After one too many Xiao Long Bao and enough city smog to last a lifetime, a long hike in the great outdoors is a fantastic way to see China. Kyle Long, co-founder of UnTour Food Tour in Beijing and Shanghai, leads the way.
CHINA – It doesn't have to be all ancient temples, museums, and big cities when traveling in the world's most populous country. Here are two hikes that can be done as day or overnight trips from both Shanghai and Beijing.
Beijing: Overnight on the Great Wall at Gubeikou
Nearly everyone who visits the Great Wall goes to three main sections: Simatai, Mutianyu, or Badaling. This includes Chinese tourists, which means you're going to be fighting hard for a selfie spot.
Instead, hire a private driver to take you to Gubeikou, which is about a two-hour drive from Beijing. You'll barely pass another soul. Once you're at Gubeikou, you'll see the Great Wall on either side of the village. Head west across the river and up the mountain for a three-hour, round-trip hike in the spectacular "wild-wall" area that is not restored but offers commanding views of the valleys below and the Wall, snaking up and down the ridgelines.
If you arrive early enough in the day, you'll have time to add on to your hike. You can head back down into town, stop for a quick bite, reload your water supplies, then head east up the hill, past the ancient Buddhist temple, and to the main entry gate of Gubeikou Great Wall section. If you want to spend the night (it's not technically allowed, but many still do), you're going to have to get creative and start looking for spots for your tent that are not too close to town and are flat enough for a good pitch. Check the watchtowers that dot the wall every 300 yards for flat roofs or level insides that are protected from the wind. There are a few places where you'll have to do some guessing on which trail or junction meets back up with the main trail, but that's all part of the adventure, right?
We've been using Patrick for years as our Beijing driver and liaison. He speaks English, but his drivers don't (email@example.com), so let Patrick know the plan when you book. Expect to pay about $175 USD for a full day driver at your disposal. If you'd like a guide for a trip (not a bad idea if you're feeling nervous and/or lack Chinese skills), check out Beijing Hikers for trips with like-minded adventurers, organized by level of difficulty. There are also plenty of companies offering more commercial experiences on TripAdvisor.
Hangzhou Tea Terraces: Day Hike from Shanghai
United started a non-stop flight to Hangzhou (HGH) from San Francisco (SFO) last year, a sign of the city's growing business and cultural importance (Alibaba, the world's largest retailer and largest IPO ever, is headquartered here). More international carriers are following suit, but even if you find yourself in neighboring Shanghai (about an hour away via high-speed train), you can still wake up early and spend a day hiking and enjoying Hangzhou's peaceful tea terraces. Renown for its Longjing (Dragon well) green tea, Hangzhou is a city of nearly nine million but still boasts amazingly accessible hiking routes not too far from the city center.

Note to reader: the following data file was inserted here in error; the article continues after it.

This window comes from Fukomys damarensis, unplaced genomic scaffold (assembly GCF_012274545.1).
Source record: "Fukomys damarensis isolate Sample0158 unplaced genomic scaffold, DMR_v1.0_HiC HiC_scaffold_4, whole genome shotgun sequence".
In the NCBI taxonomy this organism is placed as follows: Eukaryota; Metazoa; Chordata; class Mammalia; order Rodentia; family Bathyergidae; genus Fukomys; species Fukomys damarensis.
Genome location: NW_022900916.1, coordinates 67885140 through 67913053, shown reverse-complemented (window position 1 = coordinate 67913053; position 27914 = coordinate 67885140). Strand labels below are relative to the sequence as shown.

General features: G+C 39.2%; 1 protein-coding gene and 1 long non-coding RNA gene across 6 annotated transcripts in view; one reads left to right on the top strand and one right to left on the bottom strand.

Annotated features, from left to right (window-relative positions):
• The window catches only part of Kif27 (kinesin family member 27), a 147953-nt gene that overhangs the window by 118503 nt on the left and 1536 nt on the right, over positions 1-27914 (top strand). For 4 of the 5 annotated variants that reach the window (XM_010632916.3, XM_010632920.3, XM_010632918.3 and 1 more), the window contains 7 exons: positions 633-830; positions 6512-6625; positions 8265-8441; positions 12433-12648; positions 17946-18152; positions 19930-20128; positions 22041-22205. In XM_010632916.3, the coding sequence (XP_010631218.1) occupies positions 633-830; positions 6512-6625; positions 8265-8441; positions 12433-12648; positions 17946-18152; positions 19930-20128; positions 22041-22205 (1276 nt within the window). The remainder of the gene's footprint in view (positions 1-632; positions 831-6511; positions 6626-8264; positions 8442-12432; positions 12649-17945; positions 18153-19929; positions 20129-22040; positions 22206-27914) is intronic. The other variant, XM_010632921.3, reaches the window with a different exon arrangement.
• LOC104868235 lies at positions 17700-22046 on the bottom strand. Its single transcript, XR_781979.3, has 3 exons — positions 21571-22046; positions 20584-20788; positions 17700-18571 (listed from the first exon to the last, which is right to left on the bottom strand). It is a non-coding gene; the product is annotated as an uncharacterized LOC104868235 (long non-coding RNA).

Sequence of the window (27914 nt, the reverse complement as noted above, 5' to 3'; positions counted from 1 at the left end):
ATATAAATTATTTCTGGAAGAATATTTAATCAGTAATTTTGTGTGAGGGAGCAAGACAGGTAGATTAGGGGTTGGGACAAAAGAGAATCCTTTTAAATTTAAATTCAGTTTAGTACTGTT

While you can do what most tourists do and walk part way around the lake (it's about nine miles total), the real beauty of Hangzhou requires a bit of uphill effort to get to the altitude where the tea is cultivated. You'll find the air a bit cooler and crowds thinner. If you're up for exploring, just about any village road on the southwest edge of the lake will dead end and connect to a dirt path that leads to a paved, ridgeline trail of the hills surrounding West Lake. The views are well worth all the sweat.
For a more concrete plan, start at the China National Tea Museum and follow the path up the hill. Add in the village of Longjing as a stop (it also makes a great lunch break with lots of homestyle village restaurants), and then continue on following signs for a path called "Nine Creeks Meandering Through a Misty Forest." The path is almost as gorgeous as the name implies, but it's a little more well-known, so you will be able to join other hikers until the path's terminus at the main road with plenty of taxis to head back into town. We've done a version of this as a huge twenty-mile, one-day loop to and from our hotel located lakeside, but even if you're not up for that much walking, you can pick and choose a portion of this to do with ease and flexibility.
The best part about hiking in and around big cities in China? If you're feeling tired, or get a bit lost, you can always go back down to the nearest main road and hail a taxi, and no one will be any the wiser.